This story is part of Forbes’ coverage of China’s Richest 2022. See the full list here.

Net profit at Jiang Weiping’s Tianqi Lithium soared about 1,174% in the third quarter on year to 5.65 billion yuan ($777 million), thanks to surging demand for lithium, a key metal for electric car batteries. It wasn’t enough, however, to offset a 17% fall in the founder’s net worth to $6.1 billion from a year ago on marketwide malaise.

The price of lithium carbonate is expected to average $68,000 a tonne this year, up 260% from 2021, as the shift to electric cars happens faster than expected and supply lags demand, according to New York-based analytics firm Fitch Solutions. In 2018, before the current boom in prices, Tianqi Lithium took a $3.5 billion loan from a group led by China Citic Bank to finance the $4.1 billion purchase of a 24% stake in Chilean lithium producer SQM. However, the price of the metal plunged as much as 50% right after the deal. Faced with dwindling revenue and debt repayments, Jiang raised funds through rights issues, negotiated with lenders to extend payment deadlines, and sold minority stakes in a lithium mine and processing plant in Western Australia for a total of $1.4 billion in cash.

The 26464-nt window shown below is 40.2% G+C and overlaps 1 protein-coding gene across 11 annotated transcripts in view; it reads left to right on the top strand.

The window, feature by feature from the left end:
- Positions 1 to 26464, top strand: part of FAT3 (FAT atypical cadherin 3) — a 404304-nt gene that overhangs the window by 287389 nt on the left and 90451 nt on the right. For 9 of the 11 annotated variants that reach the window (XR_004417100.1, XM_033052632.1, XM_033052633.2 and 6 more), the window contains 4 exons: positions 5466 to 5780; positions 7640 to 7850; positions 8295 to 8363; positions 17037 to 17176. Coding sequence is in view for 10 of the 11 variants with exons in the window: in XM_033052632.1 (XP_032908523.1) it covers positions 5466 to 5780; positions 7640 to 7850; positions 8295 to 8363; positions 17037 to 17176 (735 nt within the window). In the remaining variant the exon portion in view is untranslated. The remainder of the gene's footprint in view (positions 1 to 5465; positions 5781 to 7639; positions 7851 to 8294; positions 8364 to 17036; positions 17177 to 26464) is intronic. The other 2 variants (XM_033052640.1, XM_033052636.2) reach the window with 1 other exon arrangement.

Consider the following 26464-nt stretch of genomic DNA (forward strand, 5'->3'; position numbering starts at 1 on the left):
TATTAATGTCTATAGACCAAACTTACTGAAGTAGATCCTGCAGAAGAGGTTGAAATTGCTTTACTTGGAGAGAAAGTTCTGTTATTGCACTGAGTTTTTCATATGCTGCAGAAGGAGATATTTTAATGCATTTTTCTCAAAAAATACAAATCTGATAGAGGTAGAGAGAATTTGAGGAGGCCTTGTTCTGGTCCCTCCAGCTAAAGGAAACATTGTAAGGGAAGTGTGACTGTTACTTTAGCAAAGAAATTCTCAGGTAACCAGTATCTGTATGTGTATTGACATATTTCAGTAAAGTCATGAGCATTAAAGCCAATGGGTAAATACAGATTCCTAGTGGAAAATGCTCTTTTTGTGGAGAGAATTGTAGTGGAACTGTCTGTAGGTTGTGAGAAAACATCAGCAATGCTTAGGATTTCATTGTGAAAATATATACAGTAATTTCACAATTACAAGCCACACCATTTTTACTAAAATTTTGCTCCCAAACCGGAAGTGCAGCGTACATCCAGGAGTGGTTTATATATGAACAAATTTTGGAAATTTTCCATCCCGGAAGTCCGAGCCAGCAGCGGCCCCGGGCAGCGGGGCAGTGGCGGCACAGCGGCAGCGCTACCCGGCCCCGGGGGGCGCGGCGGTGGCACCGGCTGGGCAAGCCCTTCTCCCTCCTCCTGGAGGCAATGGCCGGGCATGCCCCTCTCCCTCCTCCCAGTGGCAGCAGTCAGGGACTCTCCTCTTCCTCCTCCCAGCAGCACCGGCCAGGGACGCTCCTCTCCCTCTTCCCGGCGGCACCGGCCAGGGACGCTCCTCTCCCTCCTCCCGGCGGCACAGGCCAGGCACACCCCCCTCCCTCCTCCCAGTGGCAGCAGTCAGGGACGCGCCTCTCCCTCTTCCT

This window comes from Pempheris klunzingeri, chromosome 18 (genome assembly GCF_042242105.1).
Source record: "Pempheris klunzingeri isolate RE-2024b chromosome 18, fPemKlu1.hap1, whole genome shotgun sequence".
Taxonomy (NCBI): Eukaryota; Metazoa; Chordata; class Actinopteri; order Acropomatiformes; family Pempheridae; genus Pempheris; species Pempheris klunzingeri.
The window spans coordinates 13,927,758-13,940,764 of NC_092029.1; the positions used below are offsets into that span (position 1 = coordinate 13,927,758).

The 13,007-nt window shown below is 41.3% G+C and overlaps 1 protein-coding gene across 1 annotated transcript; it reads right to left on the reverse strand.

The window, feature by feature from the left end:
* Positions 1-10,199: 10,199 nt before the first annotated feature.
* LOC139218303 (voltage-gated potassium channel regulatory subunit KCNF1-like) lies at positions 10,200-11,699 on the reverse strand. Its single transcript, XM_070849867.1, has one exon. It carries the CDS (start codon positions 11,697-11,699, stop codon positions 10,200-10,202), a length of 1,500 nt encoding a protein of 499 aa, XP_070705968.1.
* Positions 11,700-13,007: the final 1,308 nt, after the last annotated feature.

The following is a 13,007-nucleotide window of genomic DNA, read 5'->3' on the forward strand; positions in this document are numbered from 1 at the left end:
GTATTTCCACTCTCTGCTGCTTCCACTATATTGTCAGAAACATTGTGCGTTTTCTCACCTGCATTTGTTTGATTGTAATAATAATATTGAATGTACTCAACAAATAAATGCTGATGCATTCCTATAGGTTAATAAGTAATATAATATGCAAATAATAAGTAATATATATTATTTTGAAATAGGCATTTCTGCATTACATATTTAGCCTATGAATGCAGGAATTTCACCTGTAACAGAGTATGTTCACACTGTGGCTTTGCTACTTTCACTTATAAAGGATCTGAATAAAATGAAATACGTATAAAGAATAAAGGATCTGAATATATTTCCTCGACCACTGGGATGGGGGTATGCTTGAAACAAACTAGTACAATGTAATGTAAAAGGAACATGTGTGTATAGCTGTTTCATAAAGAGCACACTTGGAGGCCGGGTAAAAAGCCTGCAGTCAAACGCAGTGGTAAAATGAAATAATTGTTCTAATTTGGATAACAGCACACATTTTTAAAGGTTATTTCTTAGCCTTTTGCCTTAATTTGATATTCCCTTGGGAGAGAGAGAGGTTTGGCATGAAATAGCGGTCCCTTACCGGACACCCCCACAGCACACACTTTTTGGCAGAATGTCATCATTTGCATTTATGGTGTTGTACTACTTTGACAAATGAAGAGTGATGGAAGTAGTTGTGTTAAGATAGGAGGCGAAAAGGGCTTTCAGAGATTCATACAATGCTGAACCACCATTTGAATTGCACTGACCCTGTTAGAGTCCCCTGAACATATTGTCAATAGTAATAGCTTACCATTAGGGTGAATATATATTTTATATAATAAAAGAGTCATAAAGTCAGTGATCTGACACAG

This year, the Shenzhen- and Hong Kong-listed company raised HK$13.5 billion ($1.7 billion) in a secondary listing in Hong Kong, with more than 70% of the proceeds going to pare debt. It said in August that the Citic loan had been repaid.